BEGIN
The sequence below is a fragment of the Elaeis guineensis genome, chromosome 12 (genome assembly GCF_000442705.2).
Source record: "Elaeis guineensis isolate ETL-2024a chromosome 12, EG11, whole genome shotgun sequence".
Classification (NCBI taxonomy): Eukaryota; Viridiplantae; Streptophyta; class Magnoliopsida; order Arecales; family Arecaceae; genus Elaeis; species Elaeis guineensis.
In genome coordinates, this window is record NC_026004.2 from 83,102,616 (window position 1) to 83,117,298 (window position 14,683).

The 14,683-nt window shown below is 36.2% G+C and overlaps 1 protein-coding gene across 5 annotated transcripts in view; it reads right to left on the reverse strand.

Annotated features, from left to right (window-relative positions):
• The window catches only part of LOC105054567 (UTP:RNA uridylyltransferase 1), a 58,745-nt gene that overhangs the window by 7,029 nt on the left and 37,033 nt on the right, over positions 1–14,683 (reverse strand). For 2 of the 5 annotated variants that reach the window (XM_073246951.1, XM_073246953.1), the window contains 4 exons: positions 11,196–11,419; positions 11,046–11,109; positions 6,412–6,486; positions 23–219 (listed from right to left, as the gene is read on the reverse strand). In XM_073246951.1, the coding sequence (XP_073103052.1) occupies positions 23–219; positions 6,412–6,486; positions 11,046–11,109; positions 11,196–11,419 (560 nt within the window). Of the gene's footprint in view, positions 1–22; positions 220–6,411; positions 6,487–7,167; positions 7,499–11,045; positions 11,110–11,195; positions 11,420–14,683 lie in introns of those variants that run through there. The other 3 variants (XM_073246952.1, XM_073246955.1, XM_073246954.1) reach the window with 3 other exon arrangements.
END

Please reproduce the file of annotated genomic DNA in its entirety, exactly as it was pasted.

The sequence below is a fragment of the Elaeis guineensis genome, chromosome 12 (genome assembly GCF_000442705.2).
Source record: "Elaeis guineensis isolate ETL-2024a chromosome 12, EG11, whole genome shotgun sequence".
Classification (NCBI taxonomy): Eukaryota; Viridiplantae; Streptophyta; class Magnoliopsida; order Arecales; family Arecaceae; genus Elaeis; species Elaeis guineensis.
In genome coordinates, this window is record NC_026004.2 from 83,102,616 (window position 1) to 83,117,298 (window position 14,683).

The 14,683-nt window shown below is 36.2% G+C and overlaps 1 protein-coding gene across 5 annotated transcripts in view; it reads right to left on the reverse strand.

Annotated features, from left to right (window-relative positions):
• The window catches only part of LOC105054567 (UTP:RNA uridylyltransferase 1), a 58,745-nt gene that overhangs the window by 7,029 nt on the left and 37,033 nt on the right, over positions 1–14,683 (reverse strand). For 2 of the 5 annotated variants that reach the window (XM_073246951.1, XM_073246953.1), the window contains 4 exons: positions 11,196–11,419; positions 11,046–11,109; positions 6,412–6,486; positions 23–219 (listed from right to left, as the gene is read on the reverse strand). In XM_073246951.1, the coding sequence (XP_073103052.1) occupies positions 23–219; positions 6,412–6,486; positions 11,046–11,109; positions 11,196–11,419 (560 nt within the window). Of the gene's footprint in view, positions 1–22; positions 220–6,411; positions 6,487–7,167; positions 7,499–11,045; positions 11,110–11,195; positions 11,420–14,683 lie in introns of those variants that run through there. The other 3 variants (XM_073246952.1, XM_073246955.1, XM_073246954.1) reach the window with 3 other exon arrangements.